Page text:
The teen dramedy was never really considered a genre of its own until John Hughes managed to single-handedly master it. Since his heyday, we’ve been subjected to so many teen movies, it’s hard to keep track of them all. Once in awhile they manage to still hit the bullseye, such as writer/director Kelly Fremon Craig’s hilarious The Edge of Seventeen. Providing Hailee Steinfeld a role that shows her Oscar-nominated turn in True Grit was no fluke, Seventeen also manages to wash the bad taste out of our mouths after Craig’s disastrously received Post Grad. Having learned from her mistakes, Craig proves she’s far more in touch with her teenage angst than she is with millennial entitlement.
Introvert Nadine (Steinfeld) may have always lived in the shadow of her jock older brother Darian (Blake Jenner), but she makes the most out of life with her best friend Krista (Haley Lu Richardson) by her side. That is, until Krista takes a liking to Darian, making Nadine question everything she knows about their friendship. Thankfully, Nadine has her favorite teacher Mr. Bruner (Woody Harrelson) to bitch to about how awful her life is, not realizing she’s interrupting his lunch, the one time of day he’s supposed to be able to find serenity. Nadine also begins to embark on her own sexual awakening as she maneuvers between her lovably dorky classmate Erwin (Hayden Szeto) and the older Nick (Alexander Calvert), whom she just wants to lose her virginity to.
Universal Studios brings The Edge of Seventeen to Blu-ray for STX Entertainment on a 50GB disc in its original 1.85:1 aspect ratio. Filmed digitally, the film never falters with the sometimes flat appearance digital photography offers. Detail is super sharp with colors extremely natural. Once in awhile, blacks could stand to be a little darker, but considering it would result in loss of detail, it’s a wash. There was one quick instance of banding, otherwise everything from aliasing and crush are non-existent. There is some noisy phone captured footage, but considering its source, it’s acceptable.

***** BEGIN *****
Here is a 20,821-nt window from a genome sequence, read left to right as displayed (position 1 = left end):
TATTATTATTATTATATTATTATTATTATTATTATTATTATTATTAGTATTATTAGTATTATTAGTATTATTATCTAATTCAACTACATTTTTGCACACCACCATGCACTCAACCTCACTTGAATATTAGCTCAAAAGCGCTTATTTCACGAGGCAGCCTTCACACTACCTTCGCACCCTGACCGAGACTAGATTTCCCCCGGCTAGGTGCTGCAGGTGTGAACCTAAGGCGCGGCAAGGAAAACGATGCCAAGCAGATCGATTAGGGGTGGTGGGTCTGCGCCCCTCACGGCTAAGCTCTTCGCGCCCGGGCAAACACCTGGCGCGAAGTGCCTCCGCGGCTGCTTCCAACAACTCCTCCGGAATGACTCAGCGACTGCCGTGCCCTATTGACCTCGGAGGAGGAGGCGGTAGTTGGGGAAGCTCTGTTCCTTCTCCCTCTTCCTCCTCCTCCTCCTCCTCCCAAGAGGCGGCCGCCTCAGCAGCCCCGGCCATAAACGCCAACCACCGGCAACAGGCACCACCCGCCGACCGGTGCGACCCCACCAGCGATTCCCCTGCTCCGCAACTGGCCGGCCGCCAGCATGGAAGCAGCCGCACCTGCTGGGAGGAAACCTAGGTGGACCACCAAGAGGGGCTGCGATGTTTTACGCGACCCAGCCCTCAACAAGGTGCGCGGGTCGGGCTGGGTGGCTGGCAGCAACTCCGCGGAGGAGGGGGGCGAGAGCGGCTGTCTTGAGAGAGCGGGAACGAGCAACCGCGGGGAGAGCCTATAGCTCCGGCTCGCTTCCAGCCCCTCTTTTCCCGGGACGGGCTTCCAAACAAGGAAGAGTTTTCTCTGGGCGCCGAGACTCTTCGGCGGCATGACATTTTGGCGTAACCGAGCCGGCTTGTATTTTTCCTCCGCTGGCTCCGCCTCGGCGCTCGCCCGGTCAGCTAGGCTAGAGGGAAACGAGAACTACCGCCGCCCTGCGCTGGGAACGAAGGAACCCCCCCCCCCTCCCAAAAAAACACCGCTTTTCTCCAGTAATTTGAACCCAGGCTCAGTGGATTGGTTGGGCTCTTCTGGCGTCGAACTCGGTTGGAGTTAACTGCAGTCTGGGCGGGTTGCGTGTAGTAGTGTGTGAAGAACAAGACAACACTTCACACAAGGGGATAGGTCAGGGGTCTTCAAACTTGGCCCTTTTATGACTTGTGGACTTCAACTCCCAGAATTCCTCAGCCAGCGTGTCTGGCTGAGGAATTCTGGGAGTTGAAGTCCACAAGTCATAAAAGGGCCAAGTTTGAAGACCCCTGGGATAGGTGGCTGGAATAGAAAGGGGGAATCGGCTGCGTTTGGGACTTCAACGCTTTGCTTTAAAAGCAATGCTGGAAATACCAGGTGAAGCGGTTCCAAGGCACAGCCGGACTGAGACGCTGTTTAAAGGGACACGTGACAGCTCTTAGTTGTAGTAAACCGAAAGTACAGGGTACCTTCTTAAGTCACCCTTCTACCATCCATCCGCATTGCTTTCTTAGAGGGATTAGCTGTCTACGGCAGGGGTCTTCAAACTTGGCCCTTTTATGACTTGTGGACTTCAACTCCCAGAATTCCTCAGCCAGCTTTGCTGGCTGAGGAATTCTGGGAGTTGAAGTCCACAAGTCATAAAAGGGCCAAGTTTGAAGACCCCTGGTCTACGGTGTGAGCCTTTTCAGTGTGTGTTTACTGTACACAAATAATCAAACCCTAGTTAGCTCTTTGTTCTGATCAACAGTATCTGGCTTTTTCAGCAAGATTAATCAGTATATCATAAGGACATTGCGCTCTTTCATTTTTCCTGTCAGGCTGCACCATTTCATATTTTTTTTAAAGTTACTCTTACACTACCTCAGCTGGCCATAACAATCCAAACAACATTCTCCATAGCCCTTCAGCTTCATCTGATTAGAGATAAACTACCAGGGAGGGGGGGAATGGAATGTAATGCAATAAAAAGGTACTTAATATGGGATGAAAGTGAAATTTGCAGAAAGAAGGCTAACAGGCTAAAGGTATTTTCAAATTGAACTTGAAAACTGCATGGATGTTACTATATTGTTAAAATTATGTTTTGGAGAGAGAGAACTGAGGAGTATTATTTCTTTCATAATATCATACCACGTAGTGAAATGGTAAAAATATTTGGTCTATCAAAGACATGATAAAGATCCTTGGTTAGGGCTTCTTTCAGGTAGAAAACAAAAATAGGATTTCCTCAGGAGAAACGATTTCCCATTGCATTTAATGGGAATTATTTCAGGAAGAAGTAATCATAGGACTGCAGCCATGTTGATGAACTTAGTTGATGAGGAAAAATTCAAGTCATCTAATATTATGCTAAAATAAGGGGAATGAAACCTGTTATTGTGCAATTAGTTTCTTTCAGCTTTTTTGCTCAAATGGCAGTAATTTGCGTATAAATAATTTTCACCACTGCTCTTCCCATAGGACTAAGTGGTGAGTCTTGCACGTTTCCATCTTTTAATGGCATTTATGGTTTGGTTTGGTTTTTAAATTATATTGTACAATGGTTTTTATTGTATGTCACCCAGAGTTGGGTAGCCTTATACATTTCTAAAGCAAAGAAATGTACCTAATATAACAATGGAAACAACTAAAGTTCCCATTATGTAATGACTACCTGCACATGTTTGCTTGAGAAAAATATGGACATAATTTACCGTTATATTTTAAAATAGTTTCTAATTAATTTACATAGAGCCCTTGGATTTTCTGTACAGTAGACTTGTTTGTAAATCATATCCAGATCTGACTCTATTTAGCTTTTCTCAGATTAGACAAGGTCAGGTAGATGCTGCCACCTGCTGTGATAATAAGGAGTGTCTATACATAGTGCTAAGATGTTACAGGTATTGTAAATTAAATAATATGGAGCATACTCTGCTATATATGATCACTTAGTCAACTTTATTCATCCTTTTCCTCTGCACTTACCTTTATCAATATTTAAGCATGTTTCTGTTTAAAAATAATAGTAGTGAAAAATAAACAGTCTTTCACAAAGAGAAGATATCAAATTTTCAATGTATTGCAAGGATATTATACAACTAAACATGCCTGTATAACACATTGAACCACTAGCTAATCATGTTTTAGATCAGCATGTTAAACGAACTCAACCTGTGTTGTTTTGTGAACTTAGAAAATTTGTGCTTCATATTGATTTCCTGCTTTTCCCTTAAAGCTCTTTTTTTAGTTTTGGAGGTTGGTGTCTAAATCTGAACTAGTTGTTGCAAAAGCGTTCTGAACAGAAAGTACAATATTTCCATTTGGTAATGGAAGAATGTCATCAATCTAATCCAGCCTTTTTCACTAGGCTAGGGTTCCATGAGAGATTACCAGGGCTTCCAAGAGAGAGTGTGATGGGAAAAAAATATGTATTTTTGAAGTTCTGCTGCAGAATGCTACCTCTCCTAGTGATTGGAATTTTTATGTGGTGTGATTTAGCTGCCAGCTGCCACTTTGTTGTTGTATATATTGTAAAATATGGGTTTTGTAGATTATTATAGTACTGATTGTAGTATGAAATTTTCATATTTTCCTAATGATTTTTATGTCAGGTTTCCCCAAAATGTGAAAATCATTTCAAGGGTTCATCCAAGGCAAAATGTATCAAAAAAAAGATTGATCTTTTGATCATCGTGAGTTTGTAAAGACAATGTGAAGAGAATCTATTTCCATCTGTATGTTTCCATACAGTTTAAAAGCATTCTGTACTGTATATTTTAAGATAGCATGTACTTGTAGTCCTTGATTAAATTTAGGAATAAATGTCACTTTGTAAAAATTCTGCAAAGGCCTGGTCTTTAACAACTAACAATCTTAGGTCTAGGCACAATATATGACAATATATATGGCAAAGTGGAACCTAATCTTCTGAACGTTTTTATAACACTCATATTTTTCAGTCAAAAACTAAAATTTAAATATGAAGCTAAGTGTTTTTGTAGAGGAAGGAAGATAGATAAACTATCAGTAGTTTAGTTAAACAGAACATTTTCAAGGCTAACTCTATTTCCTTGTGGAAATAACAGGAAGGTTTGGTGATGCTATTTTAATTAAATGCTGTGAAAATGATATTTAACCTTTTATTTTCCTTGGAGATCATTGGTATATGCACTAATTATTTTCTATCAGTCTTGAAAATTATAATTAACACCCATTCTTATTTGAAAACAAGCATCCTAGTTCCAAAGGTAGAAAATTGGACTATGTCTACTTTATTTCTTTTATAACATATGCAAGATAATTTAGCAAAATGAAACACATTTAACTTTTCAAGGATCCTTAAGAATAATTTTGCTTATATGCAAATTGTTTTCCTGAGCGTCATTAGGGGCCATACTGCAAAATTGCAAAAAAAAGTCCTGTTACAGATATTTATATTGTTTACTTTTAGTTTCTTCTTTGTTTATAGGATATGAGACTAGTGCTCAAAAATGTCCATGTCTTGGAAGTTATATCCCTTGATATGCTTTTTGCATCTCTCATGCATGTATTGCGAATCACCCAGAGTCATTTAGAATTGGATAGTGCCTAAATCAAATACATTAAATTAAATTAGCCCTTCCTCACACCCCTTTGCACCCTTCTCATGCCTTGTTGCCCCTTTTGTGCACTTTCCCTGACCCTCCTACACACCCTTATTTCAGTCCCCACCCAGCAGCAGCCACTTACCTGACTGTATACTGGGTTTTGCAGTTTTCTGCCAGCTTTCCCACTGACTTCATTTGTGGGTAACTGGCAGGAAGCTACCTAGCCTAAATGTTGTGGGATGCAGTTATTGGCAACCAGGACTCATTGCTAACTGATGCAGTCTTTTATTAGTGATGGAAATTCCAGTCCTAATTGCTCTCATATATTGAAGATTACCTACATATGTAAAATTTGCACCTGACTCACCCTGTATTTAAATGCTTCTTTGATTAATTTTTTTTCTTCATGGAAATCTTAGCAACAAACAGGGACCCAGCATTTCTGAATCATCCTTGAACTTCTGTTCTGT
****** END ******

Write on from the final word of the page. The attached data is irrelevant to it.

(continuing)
Where the disc is on the verge of overkill is with the 7.1 DTS-HD Master Audio track. While there are very few instances for ambience, it serves absolutely no purpose. At least it does manage to make every hilarious line of dialogue audible and when there happens to be a party scene or anything happening outside, the surrounds envelope the soundscape nicely. It’s the only audio track, but there are Spanish subtitles available.
With the film being an indie endeavor, it should come as no surprise that it is pretty scant on the special features. A “Gag Reel” (5:21) is pretty fun to watch. Mostly for the sake of seeing how much fun the cast had on set. It helps the audience believe the characters all like each other when you know the cast did too. A collection of “Deleted Scenes” comes with a play all option, even if none of them add a lot to the film as whole. Included are: “Nadine Asleep in Mr. Bruner’s Classroom” (1:53), “Mona’s Interior Monologue” (0:43), and “Nadine Needs the Bathroom Key” (1:14).
When it came time to cast our nominees for the annual Utah Film Critics Association voting, Steinfeld made it onto my ballot for Best Actress and Craig’s screenplay almost squeaked in. The Edge of Seventeen was one of the best films of 2016 which is no small feat. It may not have been a great year as a whole, but there were some fantastic films sprinkled throughout. This is definitely one of them. Filled with a charming cast and hilarious, poignant observations on teenagers, the hype was real. Seventeen fits right alongside modern teen comedy classics such as Juno. With a fantastic video/audio presentation — even if light on the special features — The Edge of Seventeen lives up to the hype and stands as one of the best comedies you might not have seen. Do yourself a favor and pick up a copy, it’s like, totally worth a blind buy.